normal judicial process, giving defendants the right to
attorneys and, under certain conditions, bail. Because these
cases are heard in special sessions within the court system,
it is difficult to determine the number of arrests for
economic crimes in 1986. They appear to be scattered
incidents rather than a throwback to the large numbers
arrested in 1983 and 1984. Some cases are still pending in
the special tribunal established by the Economic Sabotage Act
of 1983. These tribunals bypass normal legal procedures by
suspending rules of evidence, the right of representation, and
the right to appeal.
With regard to forced labor, the International Labor
Organization (ILO) continues to express concern over laws
requiring unemployed persons to work in communal agriculture
and development projects.
e. Denial of Fair Public Trial
Tanzania's legal system is based on the British model with
modifications to accommodate customary and Islamic law in
civil cases. Criminal trials are open to the public, and the
more controversial trials are open to the press. Criminal
defendants have the right of appeal. Military courts do not
try civilians, and there are no security courts. Defendants
in civil and military courts may appeal decisions to the High
Court. Judges are appointed by the Chief Justice except for
those of the High Court and the Court of Appeals, who are
appointed by the President. While an independent judiciary is
constitutionally mandated, some members of the legal
community, including judicial officers, have complained that
the legal system is being corrupted through bribery. No
evidence has been presented of corruption in the Court of
Appeals, however, but police and court officials are often
bribed to delay the process of investigation and trials.
Although the 1985 amendments to the Criminal Procedure Code
were supposed to lessen court congestion, in 1986 it was
taking from 3 to 4 years for an average case to come to
trial. The Government provides legal counsel to those charged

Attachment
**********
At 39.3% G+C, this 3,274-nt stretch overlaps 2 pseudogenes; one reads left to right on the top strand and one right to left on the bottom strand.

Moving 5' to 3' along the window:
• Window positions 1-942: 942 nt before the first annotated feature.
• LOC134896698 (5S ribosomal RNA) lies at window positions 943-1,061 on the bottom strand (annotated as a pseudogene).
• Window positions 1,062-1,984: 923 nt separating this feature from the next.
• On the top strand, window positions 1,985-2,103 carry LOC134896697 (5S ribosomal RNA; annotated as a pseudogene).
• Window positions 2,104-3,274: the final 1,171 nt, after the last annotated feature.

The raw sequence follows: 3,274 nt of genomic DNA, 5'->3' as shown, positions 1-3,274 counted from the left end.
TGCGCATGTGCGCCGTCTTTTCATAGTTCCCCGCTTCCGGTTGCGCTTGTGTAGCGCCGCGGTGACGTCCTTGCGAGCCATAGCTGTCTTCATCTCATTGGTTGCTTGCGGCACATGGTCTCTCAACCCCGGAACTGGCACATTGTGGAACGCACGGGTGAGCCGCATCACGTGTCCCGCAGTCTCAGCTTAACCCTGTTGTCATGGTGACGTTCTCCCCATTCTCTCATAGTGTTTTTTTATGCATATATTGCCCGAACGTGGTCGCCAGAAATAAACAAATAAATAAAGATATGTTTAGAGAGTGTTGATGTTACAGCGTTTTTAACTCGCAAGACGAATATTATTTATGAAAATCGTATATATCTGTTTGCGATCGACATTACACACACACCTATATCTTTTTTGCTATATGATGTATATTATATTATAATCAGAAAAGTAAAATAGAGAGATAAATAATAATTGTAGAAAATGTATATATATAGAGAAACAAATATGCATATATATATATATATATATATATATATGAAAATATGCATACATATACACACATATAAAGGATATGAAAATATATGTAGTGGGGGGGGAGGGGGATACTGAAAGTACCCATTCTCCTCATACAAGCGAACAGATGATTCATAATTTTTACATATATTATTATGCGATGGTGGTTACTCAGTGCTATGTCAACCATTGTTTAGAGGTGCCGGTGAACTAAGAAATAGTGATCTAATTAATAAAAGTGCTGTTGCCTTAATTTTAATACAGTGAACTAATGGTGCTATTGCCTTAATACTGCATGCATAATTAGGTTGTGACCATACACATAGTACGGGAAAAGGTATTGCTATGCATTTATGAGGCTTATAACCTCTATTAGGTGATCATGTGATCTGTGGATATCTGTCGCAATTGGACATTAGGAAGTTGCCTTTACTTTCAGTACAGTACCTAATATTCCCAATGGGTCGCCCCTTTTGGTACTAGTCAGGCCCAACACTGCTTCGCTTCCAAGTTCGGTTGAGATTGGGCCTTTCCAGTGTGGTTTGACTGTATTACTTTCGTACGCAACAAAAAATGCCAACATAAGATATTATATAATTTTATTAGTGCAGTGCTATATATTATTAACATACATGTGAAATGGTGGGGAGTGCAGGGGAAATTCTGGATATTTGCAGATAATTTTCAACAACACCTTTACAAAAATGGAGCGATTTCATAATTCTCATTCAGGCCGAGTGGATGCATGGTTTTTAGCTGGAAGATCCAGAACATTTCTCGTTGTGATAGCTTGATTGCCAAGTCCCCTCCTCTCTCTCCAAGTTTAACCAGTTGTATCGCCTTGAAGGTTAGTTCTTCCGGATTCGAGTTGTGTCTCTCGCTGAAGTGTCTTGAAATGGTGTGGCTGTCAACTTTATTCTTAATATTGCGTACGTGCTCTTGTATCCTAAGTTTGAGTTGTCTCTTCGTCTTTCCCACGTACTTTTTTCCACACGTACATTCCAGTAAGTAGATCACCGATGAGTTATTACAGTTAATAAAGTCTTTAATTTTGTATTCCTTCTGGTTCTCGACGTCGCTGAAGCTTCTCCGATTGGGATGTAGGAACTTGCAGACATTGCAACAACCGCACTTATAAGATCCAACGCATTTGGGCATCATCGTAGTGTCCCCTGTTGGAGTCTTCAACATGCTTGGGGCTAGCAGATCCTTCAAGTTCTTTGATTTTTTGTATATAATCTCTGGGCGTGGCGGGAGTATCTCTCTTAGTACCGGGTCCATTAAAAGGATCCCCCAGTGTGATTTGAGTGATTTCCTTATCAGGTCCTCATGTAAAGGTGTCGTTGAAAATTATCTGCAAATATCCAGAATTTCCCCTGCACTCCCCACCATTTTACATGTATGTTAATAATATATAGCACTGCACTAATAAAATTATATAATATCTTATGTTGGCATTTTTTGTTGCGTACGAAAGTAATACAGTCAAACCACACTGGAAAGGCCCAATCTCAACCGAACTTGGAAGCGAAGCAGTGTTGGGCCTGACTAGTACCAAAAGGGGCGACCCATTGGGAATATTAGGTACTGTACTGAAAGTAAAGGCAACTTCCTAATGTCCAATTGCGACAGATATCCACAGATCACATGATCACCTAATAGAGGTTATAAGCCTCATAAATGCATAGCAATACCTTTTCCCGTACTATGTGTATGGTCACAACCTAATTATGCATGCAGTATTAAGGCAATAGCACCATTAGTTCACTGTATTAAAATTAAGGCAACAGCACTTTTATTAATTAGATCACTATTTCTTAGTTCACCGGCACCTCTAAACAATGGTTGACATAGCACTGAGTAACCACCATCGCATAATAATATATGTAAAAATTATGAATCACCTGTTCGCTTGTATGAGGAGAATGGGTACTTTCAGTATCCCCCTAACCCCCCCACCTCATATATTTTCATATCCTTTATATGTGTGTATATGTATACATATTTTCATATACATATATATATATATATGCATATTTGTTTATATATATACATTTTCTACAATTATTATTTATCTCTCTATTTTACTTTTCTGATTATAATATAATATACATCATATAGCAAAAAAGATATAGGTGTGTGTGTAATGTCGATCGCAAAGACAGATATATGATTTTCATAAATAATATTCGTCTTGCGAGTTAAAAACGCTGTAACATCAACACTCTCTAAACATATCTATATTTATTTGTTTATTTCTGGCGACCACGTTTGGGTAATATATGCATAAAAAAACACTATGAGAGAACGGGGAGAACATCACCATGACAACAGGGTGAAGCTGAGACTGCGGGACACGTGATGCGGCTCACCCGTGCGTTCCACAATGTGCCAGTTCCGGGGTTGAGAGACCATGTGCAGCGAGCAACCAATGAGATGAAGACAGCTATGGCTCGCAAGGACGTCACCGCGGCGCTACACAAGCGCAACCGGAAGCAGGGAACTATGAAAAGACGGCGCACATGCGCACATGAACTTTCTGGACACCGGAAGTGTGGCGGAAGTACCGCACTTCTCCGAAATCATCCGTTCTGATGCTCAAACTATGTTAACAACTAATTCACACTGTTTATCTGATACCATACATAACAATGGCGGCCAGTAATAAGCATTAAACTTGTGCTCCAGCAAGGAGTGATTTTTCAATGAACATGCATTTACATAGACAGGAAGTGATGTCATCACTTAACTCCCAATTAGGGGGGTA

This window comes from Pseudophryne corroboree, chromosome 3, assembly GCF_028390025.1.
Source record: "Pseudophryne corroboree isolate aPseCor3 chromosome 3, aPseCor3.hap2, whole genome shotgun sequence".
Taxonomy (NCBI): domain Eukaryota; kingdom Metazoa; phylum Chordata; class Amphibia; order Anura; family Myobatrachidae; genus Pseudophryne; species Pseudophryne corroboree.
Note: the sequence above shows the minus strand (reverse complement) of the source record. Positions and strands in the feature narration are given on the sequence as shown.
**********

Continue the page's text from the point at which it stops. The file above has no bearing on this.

with treason and murder. In Dar Es Salaam, the Tanzania Bar
Association and the Legal Aid Society offer legal service to
indigents, but their resources are severely strained, and most
indigents do not in fact receive legal representation.
Under the 1984 Zanzibar Constitution, the people's courts,
which did not provide defendants the right of legal
representation, were abolished. The island's court system now
parallels the legal system of the United Republic of Tanzania
but retains Islamic courts to handle Moslem family cases such
as divorce, child custody, and inheritance. Cases concerning
Zanzibar constitutional issues are heard only in Zanzibar's
courts. Beginning in 1985, all other cases may be appealed to
the Court of Appeals of the United Republic of Tanzania. One
or two such appeals were heard in 1986.
In 1986 the nine defendants sentenced to life imprisonment in
a 1985 treason trial were waiting for their appeal to be
heard. At the end of 1986, five persons arrested for
assisting in the escape of two of the original defendants were
awaiting trial .
f. Arbitrary Interference with Privacy, Family, Home, or
Although party membership is voluntary, the Government uses
the party structure to intervene in the private lives of its
citizens. The Chama Cha Mapinduzi has party cadres covering
the smallest units of society. Individual cells vary in size
from single family homes to large apartment buildings, and may
contain from 10 to several hundred individuals. Unpaid